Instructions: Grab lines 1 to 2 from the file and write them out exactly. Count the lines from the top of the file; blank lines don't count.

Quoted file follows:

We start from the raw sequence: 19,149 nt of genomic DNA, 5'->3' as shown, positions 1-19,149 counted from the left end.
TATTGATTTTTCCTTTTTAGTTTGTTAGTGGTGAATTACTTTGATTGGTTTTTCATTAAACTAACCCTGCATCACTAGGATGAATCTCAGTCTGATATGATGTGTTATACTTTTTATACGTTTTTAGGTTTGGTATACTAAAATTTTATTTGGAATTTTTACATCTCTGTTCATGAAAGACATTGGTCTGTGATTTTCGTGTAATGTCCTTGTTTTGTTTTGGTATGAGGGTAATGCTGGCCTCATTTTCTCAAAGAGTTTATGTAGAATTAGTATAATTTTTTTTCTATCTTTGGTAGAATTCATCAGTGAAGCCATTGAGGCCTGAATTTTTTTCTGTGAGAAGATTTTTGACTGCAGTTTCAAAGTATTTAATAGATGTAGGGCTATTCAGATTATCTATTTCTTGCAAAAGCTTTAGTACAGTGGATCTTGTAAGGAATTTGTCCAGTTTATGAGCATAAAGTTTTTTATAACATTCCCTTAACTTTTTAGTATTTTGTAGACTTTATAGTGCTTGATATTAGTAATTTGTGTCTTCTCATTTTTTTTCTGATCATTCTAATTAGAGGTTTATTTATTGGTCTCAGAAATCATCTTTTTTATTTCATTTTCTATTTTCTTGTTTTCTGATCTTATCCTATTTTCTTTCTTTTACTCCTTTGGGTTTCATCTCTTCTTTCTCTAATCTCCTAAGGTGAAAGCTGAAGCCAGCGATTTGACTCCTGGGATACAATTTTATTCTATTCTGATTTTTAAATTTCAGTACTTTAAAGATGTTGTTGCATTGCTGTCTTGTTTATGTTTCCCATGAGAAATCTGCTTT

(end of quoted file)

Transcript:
We start from the raw sequence: 19,149 nt of genomic DNA, 5'->3' as shown, positions 1-19,149 counted from the left end.
TATTGATTTTTCCTTTTTAGTTTGTTAGTGGTGAATTACTTTGATTGGTTTTTCATTAAACTAACCCTGCATCACTAGGATGAATCTCAGTCTGATATGATGTGTTATACTTTTTATACGTTTTTAGGTTTGGTATACTAAAATTTTATTTGGAATTTTTACATCTCTGTTCATGAAAGACATTGGTCTGTGATTTTCGTGTAATGTCCTTGTTTTGTTTTGGTATGAGGGTAATGCTGGCCTCATTTTCTCAAAGAGTTTATGTAGAATTAGTATAATTTTTTTTCTATCTTTGGTAGAATTCATCAGTGAAGCCATTGAGGCCTGAATTTTTTTCTGTGAGAAGATTTTTGACTGCAGTTTCAAAGTATTTAATAGATGTAGGGCTATTCAGATTATCTATTTCTTGCAAAAGCTTTAGTACAGTGGATCTTGTAAGGAATTTGTCCAGTTTATGAGCATAAAGTTTTTTATAACATTCCCTTAACTTTTTAGTATTTTGTAGACTTTATAGTGCTTGATATTAGTAATTTGTGTCTTCTCATTTTTTTTCTGATCATTCTAATTAGAGGTTTATTTATTGGTCTCAGAAATCATCTTTTTTATTTCATTTTCTATTTTCTTGTTTTCTGATCTTATCCTATTTTCTTTCTTTTACTCCTTTGGGTTTCATCTCTTCTTTCTCTAATCTCCTAAGGTGAAAGCTGAAGCCAGCGATTTGACTCCTGGGATACAATTTTATTCTATTCTGATTTTTAAATTTCAGTACTTTAAAGATGTTGTTGCATTGCTGTCTTGTTTATGTTTCCCATGAGAAATCTGCTTT